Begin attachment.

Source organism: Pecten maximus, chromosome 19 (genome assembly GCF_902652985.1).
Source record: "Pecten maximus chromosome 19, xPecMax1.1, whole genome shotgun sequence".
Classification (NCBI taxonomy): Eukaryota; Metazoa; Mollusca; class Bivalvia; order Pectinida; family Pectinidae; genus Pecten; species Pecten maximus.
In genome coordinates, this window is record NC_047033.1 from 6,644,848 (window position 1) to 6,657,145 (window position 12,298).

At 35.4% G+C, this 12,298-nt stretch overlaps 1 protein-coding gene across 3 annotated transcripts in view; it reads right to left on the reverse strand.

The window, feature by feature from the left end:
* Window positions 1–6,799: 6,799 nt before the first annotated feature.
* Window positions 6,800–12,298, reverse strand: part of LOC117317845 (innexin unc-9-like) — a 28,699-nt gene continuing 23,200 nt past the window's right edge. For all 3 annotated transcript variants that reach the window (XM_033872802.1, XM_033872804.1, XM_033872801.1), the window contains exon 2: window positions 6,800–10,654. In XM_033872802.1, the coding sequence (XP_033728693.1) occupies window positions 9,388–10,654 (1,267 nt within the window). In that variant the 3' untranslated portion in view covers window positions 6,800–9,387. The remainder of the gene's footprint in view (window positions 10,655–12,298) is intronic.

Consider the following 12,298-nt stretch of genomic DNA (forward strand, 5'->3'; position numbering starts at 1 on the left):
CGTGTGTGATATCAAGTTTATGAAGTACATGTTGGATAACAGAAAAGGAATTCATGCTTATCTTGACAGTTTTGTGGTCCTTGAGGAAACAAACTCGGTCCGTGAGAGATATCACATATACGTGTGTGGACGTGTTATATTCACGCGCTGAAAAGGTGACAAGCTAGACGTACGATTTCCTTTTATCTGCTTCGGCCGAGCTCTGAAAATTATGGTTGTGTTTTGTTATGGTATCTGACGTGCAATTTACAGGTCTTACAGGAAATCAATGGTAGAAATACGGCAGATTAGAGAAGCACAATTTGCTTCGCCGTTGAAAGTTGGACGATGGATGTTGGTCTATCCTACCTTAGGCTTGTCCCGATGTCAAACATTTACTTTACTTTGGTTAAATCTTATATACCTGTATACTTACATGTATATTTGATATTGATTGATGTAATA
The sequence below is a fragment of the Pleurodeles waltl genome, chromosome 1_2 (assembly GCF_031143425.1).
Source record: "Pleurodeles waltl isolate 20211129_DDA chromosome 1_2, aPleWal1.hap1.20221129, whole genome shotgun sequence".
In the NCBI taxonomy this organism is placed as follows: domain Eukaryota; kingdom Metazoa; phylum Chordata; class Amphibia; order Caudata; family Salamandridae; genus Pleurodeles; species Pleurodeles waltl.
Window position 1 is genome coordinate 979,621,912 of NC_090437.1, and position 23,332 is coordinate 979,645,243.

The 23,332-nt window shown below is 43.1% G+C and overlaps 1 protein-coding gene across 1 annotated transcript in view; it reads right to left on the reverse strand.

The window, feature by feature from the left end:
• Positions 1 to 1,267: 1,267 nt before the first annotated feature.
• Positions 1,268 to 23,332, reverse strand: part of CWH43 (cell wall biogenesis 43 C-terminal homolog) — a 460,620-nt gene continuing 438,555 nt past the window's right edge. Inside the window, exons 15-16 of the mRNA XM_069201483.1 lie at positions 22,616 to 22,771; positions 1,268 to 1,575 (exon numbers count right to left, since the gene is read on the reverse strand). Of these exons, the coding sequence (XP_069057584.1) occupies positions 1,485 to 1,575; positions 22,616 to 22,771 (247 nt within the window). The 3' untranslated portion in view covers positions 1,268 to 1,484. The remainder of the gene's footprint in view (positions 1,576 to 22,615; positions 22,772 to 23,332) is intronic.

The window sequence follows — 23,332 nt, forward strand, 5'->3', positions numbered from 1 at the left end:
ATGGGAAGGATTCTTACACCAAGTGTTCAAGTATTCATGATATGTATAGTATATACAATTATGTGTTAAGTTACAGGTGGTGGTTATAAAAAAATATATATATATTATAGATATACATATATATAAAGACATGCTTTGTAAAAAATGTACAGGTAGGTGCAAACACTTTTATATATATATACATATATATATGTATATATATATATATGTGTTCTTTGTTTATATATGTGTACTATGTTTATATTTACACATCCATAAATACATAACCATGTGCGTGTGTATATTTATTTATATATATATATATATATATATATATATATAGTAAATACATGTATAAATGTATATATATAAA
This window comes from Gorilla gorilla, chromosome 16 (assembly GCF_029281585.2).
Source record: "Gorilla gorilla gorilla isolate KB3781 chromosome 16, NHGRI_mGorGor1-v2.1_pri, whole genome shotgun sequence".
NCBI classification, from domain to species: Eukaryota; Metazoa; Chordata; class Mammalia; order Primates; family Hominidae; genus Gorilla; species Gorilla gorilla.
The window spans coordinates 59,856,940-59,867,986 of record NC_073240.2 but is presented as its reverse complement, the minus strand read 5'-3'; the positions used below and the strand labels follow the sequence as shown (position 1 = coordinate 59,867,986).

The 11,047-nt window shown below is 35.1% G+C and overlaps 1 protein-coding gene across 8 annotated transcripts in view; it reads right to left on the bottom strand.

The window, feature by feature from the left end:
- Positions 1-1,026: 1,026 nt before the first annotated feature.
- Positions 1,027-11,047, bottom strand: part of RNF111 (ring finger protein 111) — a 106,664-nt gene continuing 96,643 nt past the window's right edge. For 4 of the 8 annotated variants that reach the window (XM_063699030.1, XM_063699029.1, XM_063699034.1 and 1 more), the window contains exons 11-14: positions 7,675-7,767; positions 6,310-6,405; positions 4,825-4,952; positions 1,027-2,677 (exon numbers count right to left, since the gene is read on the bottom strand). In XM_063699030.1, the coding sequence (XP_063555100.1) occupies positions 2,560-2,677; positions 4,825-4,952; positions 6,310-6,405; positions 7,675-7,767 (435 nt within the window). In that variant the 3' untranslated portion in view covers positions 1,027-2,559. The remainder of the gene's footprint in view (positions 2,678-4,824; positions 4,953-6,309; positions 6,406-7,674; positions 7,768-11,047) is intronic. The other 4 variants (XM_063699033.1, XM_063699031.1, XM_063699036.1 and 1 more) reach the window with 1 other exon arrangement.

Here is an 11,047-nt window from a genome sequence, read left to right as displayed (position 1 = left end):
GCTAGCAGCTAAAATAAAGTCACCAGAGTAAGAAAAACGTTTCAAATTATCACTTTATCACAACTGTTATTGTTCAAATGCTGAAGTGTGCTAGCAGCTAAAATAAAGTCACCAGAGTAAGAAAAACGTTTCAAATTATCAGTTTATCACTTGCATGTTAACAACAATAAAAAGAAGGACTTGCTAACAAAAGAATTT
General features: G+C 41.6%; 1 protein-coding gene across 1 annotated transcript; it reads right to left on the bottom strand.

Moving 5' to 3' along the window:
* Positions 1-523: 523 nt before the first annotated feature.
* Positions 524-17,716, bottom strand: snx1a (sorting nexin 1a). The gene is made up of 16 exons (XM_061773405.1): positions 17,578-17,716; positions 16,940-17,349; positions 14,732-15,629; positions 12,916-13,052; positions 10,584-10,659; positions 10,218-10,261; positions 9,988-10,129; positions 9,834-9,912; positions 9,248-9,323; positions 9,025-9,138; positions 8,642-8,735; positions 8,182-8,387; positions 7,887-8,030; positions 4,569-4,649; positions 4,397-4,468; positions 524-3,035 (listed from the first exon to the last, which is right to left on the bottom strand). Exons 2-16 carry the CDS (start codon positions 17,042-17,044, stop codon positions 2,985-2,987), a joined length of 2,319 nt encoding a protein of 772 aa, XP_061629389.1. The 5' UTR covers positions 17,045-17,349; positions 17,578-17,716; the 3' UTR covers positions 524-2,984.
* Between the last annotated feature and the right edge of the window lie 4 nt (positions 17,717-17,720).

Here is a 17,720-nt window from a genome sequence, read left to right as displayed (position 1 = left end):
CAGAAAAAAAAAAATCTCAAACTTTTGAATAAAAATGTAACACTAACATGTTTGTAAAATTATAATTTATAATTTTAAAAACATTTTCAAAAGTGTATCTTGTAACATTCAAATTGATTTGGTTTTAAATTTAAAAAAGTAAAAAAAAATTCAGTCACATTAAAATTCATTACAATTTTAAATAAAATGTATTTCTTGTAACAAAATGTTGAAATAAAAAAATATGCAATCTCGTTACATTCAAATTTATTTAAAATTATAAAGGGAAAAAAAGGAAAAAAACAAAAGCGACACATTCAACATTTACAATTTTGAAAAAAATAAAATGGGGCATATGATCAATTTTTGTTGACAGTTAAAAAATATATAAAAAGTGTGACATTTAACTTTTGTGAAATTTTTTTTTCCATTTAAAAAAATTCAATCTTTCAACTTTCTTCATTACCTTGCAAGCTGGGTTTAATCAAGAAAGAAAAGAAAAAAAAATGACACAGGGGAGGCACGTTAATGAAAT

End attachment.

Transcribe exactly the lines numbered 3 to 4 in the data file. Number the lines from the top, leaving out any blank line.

Classification (NCBI taxonomy): Eukaryota; Metazoa; Mollusca; class Bivalvia; order Pectinida; family Pectinidae; genus Pecten; species Pecten maximus.
In genome coordinates, this window is record NC_047033.1 from 6,644,848 (window position 1) to 6,657,145 (window position 12,298).